A Numerate Life

A Mathematician Explores the Vagarities of Life, His Own and Probably Yours

Interviewed by James Stein for the New Books Network A Numerate Life is simultaneously a charming memoir and a highly entertaining venture into mathematics, literature, and philosophy. The subtitle of the book is "A Mathematician Explores the Vagaries of Life, His Own and Probably Yours". You'll be a little skeptical about that subtitle before you read the book, but when you finish it, you'll realize the subtitle nails it — he's talking, not just about himself, but about you. A fascinating read.

Dilip D'Souza's beautiful and perceptive review of A Numerate Life Everything, and I mean everything, is fair game for Paulos and his lens. And that suggests to me the great worth of this book. Paulos makes the case that thinking mathematically is not really a matter of numbers that run through your head constantly. Instead, it is the straightforward—but perhaps uncommon—idea of approaching life with reason, sense, logic and—always—a dose of scepticism. This is a fine way to cut through the fluff, to see past the snake-oil salesmen, sure. But it is also a fine way to live.

Publishers Weekly review: In this fluid and varied memoir, Paulos A Mathematician Reads the Newspaper and Innumeracy, a professor of mathematics at Temple University, calls into question the accuracy of the stories people craft about others’ lives and their own. From a mathematical standpoint, he tackles subjects such as the deceptiveness of the concept of normal, the nuances that exist within one’s sense of self, and the inevitability of encountering coincidences. Delving into psychology, philosophy, statistics, and logic, Paulos reveals the far-reaching applications of mathematical thought in people’s lives as well as how they record and remember past events. Rather than adopting the pointed structure of a persuasive essay, Paulos chases down tangents and relates his own experiences, with nostalgia. The organic structure, shaped and strengthened by mathematics, paradoxically makes for a smooth yet convoluted read. Paulos skillfully mixes biography with an analysis of the accuracy (or rather inaccuracy) of biographies as a whole without sabotaging or contradicting either standpoint. By calling its own form into question, Paulos’s memoir offers an honest look into the author’s life and mind, going beyond the specifics of the math to ponder larger questions of how people perceive themselves and their lives.

European Mathematical Society He (Paulos)is philosophical, charming, and funny in a gentle way. I don't know if all the mathematical puns will be understood by non-mathematicians, but for mathematicians, it is a wonderful and playful (self-)reflection on mathematicians, their mathematics,... and their biographers.

The Bush Presidency Was My Fault, in Salon, an excerpt from the book

Another insightful review of A Numerate Life

Fun interview with Paul Harris on paulharrisonline.blogspot.com

A Numerate Life: Using Math to Tease Out ‘Truth’ in Memoir Writing, review in Signature Reads

Blogging Heads TV interview with Glen Whitney of the Museum of math

Radio Times interview on WHYY (NPR) with Marty Moss-Coane

Table of Contents of A Numerate Life

Consensus: "Original, creative, insightful, and funny"

("Paulos en estado puro" from Review of the Spanish translation, entitled La vida es matematica)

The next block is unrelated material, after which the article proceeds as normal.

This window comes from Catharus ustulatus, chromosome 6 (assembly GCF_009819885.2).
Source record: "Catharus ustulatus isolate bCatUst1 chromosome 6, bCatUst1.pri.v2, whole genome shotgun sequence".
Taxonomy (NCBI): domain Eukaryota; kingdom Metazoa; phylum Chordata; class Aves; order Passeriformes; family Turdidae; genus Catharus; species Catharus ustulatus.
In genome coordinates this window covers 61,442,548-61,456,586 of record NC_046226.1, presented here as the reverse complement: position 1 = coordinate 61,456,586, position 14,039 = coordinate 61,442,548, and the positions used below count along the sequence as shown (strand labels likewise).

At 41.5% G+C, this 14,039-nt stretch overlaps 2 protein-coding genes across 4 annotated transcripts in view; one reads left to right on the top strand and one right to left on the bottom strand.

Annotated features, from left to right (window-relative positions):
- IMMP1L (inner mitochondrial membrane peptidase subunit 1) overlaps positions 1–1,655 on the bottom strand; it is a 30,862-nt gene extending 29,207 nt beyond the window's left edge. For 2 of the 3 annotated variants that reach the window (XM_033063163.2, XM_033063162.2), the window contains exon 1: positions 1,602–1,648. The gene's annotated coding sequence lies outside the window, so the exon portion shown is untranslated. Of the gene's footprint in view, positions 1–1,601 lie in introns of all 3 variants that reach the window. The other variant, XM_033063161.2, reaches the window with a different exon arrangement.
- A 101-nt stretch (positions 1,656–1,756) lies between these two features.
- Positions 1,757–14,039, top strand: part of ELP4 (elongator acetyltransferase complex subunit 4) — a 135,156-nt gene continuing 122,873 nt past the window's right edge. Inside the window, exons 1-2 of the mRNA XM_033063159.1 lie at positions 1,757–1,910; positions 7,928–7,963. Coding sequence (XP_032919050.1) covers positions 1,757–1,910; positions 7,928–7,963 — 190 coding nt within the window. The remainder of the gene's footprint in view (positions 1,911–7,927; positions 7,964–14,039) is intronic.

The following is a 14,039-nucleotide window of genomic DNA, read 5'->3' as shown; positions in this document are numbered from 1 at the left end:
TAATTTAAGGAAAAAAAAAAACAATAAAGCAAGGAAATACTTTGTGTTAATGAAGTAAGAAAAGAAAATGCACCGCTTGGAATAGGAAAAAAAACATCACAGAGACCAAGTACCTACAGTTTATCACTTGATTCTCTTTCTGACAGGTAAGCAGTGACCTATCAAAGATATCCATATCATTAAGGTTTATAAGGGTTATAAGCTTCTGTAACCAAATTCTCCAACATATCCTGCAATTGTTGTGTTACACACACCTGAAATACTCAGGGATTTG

"His mathematics is clever and entertaining, his instinct for mathematical trouble spots is undiminished, and his observations of human nature are often arrestingly accurate. I suppose, toward the end of a long career aimed at bringing quantitative literacy to the masses, a person might become a bit frustrated by the slow pace of progress. Perhaps this book is in some sense an expression of that frustration. The level of numeracy in the general population today is not measurably improved from 1988, when Innumeracy was first published. However, the change in awareness of numeracy as a concern in our society is marked, and the resulting changes in curriculum are significant. Paulos’s work has been instrumental in bringing about those changes, and his idiosyncratic “antimemoir” is an appropriate epilogue to that work."

— Kira Hamman — Numeracy, January 2018

"There’s nothing more enlightening than a view of life’s nuances as seen through the lens of a mathematician. Especially when that mathematician is John Allen Paulos, a brilliant educator who persistently empowers the reader to think in ways that render transparent much of what is opaque in the world around us."

— Neil deGrasse Tyson — Astrophysicist, American Museum of Natural History

(Bonus: A Twitter math "war" between Neil deGrasse Tyson & John Allen Paulos)

"A Numerate Life is the engaging history of a mathematical mind. As always, Paulos displays his genius for making the abstract and abstruse entirely intuitive."

— Sylvia Nasar — Author of A Beautiful Mind

"A quirky and surprisingly poignant book about the struggle to make sense of one’s own life story. With the help of logic and statistical reasoning, Paulos shines a light on the paradoxes and delusions that so often bedevil our remembrance of things past."

— Steven Strogatz — Professor of mathematics, Cornell University, and author of The Joy of x

"A wonderful book. Paulos’s life is a rich tapestry embroidered with mathematical gems."

— Mario Livio — Astrophysicist and author of Brilliant Blunders

"Paulos surprises us once again. . . . A thought-provoking, path-breaking ‘meta-memoir"

— Doron Zeilberger — Professor of mathematics, Rutgers University, and winner of the Leroy P. Steele Prize and the Euler Medal